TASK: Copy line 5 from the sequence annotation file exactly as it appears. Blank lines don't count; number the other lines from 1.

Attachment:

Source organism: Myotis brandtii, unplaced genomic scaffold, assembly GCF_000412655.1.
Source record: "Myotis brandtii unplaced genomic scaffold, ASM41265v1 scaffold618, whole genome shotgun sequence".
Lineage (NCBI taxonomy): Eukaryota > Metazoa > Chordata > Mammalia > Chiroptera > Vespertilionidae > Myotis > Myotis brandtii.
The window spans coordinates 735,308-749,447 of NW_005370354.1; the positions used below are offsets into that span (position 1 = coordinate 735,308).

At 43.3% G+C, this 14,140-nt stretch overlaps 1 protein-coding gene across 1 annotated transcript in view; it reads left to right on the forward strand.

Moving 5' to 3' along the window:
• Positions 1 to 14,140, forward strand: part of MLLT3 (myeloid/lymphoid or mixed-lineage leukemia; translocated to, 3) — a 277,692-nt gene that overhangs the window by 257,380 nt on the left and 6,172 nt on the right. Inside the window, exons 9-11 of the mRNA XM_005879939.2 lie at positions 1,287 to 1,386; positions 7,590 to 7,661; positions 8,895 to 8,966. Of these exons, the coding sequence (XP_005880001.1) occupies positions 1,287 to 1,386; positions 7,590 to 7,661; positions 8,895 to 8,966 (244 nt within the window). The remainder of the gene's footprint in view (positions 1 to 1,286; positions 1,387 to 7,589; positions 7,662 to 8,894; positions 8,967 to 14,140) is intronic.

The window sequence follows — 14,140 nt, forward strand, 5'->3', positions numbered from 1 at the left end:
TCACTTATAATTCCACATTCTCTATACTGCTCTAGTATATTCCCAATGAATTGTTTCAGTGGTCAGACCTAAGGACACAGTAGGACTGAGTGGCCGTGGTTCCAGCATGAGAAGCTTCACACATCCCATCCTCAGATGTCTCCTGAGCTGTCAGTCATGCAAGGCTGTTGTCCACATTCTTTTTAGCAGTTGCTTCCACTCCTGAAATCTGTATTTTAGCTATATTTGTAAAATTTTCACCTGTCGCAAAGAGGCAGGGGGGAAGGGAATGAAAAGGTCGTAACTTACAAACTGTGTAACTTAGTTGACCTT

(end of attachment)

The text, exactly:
At 43.3% G+C, this 14,140-nt stretch overlaps 1 protein-coding gene across 1 annotated transcript in view; it reads left to right on the forward strand.